I watched West Ham’s FA Cup fourth round match with more interest than usual, given that Bristol City have long been my nearest Football League side geographically. And while it was not the most thrilling encounter in West Ham’s history, the win provided us with the perhaps the best opportunity in recent years to bring the FA Cup back to Upton Park.
It was a passing comment from one Bristol City fan to another not long after Diafra Sakho’s winning header that developed my interest in writing this particular article. Sipping his Guinness the man in question turned away from the screen towards his friends and said:
“West Ham are playing sh*t and are still going to beat us!”
A familiar saying used to be associated with Sir Alex Ferguson’s Manchester United in title winning seasons, particularly towards the end of his tenure. Pundits from BBC, ITV and Sky Sports would regularly spew a variation of the now clichéd “They’ve played badly and still won. That’s the hallmark of a very good team.”
It’s a phrase I’ve associated with West Ham during a number of fixtures this season and it pinpoints the single greatest difference in the side to the forgettable campaign that was last season; the ability to win.
Sunday’s 1-0 victory over an energetic Bristol City completely optimises this theory. We’ve seen it in a number of Premier League fixtures as well. QPR at home springs to mind and more recently the first half display against Hull City.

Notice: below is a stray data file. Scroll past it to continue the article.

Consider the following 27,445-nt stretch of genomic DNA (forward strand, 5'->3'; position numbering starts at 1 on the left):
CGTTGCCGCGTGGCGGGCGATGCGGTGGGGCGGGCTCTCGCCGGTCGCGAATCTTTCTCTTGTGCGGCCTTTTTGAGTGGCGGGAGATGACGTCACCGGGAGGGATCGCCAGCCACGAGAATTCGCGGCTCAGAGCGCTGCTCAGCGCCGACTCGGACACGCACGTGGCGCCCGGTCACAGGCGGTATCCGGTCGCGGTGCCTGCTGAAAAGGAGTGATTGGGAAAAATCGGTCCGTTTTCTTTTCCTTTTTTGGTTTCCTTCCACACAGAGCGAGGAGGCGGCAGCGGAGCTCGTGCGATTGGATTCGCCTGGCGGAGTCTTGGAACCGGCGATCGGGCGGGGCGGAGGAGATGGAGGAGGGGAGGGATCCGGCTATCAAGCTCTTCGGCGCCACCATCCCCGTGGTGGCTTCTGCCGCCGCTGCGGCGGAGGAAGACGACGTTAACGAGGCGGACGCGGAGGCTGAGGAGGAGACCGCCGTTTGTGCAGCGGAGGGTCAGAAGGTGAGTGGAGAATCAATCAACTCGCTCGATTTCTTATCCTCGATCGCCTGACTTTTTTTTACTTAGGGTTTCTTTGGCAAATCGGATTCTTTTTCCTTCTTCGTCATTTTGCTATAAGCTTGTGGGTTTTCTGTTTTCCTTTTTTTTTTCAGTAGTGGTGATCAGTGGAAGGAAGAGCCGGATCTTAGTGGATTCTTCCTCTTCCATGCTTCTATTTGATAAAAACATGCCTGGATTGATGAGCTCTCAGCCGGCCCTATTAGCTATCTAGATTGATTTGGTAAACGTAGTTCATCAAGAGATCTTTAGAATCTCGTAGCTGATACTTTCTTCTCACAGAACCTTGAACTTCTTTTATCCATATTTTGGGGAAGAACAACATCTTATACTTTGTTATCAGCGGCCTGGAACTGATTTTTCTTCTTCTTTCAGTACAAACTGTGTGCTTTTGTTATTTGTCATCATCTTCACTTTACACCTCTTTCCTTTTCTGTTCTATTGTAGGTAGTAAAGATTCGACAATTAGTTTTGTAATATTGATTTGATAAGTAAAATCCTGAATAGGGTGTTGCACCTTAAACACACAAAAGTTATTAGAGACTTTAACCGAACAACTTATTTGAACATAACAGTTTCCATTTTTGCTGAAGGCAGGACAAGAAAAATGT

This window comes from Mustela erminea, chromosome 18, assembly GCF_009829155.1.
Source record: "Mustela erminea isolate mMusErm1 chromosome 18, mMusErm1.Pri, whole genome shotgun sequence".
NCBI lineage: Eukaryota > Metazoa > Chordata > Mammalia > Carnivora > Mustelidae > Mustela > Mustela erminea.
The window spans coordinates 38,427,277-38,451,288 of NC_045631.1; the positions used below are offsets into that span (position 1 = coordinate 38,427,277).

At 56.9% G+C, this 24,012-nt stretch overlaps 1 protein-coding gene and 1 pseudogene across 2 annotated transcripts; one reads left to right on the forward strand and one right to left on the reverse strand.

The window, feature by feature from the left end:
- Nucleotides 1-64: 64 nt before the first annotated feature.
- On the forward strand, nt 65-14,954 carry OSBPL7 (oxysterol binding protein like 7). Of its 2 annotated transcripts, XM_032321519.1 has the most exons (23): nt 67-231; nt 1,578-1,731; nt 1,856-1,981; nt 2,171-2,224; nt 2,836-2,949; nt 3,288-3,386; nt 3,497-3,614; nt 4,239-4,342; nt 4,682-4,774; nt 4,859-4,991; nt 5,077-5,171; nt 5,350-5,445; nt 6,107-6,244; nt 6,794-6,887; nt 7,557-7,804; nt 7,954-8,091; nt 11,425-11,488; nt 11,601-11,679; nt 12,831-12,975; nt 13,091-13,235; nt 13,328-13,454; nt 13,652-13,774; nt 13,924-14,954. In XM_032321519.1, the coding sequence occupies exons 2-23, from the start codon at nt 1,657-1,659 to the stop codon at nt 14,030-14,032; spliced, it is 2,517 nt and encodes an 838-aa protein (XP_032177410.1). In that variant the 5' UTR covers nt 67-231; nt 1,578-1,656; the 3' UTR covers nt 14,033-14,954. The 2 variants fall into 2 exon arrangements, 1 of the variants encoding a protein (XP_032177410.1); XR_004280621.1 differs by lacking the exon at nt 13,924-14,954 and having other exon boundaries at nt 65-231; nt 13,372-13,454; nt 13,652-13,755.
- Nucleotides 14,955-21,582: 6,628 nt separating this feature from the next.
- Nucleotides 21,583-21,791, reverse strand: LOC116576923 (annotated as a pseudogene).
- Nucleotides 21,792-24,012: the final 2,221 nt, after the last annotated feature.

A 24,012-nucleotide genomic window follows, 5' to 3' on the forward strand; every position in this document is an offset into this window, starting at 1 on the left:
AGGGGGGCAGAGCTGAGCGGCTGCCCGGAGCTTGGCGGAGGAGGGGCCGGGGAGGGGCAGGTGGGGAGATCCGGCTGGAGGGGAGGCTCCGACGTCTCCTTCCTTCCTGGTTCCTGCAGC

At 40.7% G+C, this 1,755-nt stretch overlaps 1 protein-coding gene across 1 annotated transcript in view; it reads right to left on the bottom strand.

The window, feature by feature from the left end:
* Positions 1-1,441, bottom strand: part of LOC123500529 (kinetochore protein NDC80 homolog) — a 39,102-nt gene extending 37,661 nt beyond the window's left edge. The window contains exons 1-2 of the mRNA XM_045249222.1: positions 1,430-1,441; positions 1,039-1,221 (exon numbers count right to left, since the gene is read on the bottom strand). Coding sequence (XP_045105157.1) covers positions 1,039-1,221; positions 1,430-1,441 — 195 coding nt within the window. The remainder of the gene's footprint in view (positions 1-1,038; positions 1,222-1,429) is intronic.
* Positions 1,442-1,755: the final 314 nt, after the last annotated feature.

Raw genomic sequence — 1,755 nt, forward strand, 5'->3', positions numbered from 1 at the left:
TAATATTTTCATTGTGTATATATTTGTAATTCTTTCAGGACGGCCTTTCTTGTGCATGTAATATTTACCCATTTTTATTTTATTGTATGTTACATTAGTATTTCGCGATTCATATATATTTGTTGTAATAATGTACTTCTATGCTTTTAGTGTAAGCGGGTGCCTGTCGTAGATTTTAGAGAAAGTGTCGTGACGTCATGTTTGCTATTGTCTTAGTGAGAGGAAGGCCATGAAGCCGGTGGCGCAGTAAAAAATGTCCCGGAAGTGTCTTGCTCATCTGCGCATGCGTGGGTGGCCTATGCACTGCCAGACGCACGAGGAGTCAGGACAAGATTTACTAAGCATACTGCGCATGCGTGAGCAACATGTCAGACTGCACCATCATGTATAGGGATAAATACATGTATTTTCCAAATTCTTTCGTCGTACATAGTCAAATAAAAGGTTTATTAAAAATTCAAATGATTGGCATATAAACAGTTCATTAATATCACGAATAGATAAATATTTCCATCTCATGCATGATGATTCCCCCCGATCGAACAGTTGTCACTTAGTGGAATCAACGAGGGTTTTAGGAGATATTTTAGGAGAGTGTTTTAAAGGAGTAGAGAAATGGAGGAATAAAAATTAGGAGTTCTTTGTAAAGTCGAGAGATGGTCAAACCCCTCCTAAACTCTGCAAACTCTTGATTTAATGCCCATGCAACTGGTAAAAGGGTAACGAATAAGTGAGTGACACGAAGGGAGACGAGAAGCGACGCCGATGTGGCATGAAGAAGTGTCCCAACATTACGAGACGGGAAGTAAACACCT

Each of these games has not seen West Ham play to the standard that the Boleyn Ground faithful expect, especially this season which has been privy to some excellent performances.
But despite the, at times, dismal efforts of the side, West Ham have still won the majority of their matches. As the theory goes, does this now make the Hammers a ‘good side’?
The Hammers are on course for a season that will eclipse the last, and the mathematics prove that since last season there has been a significant improvement in the team’s efforts.
West Ham have taken the lead in sixteen (16) of their fixtures this season. Of those they have ended up winning 11 of those games. In the five others three ended as draws (Home v West Brom, Away v Everton in the FA Cup, Away v Swansea,) and only one has resulted in a loss in ninety minutes (Home v Southampton). The other was the defeat on penalties to Sheffield United in the third round of the Capital One Cup.
At this stage last season West Ham had only taken the lead in twelve of their games and from those winning positions only picked up six victories.
The difference sounds vast and West Ham’s ability to win from winning positions really shows between the two seasons when written as a percentage. The 2013-2014 campaign until the end of January saw a 50% win ratio from games that the Hammers scored the first goal. The current season, meanwhile holds a 68% win ratio when West Ham netted before their opposition.
And it’s not just from scoring the first goal that a significant improvement is found in West Ham this season.
This time last season the Hammers had gone behind in twelve (12) games. The only time West Ham came from behind to claim victory was in the 2-1 win at Tottenham in the Capital One Cup quarter-final.
Simply put, West Ham did not claim any points from a losing position in the league before this time last season. All of the eleven losses came from games in which the opposition scored the first goal.
This season West Ham have conceded the first goal in nine games. Of those nine they have gone to claim points in five of those fixtures, winning twice and drawing three.
In other words, West Ham have not lost over half the game in which they conceded the first goal of the match.
Clearly the side has improved immensely in the last season. The performances on the pitch spell a decent campaign in the making, while the maths only backs up our dreams.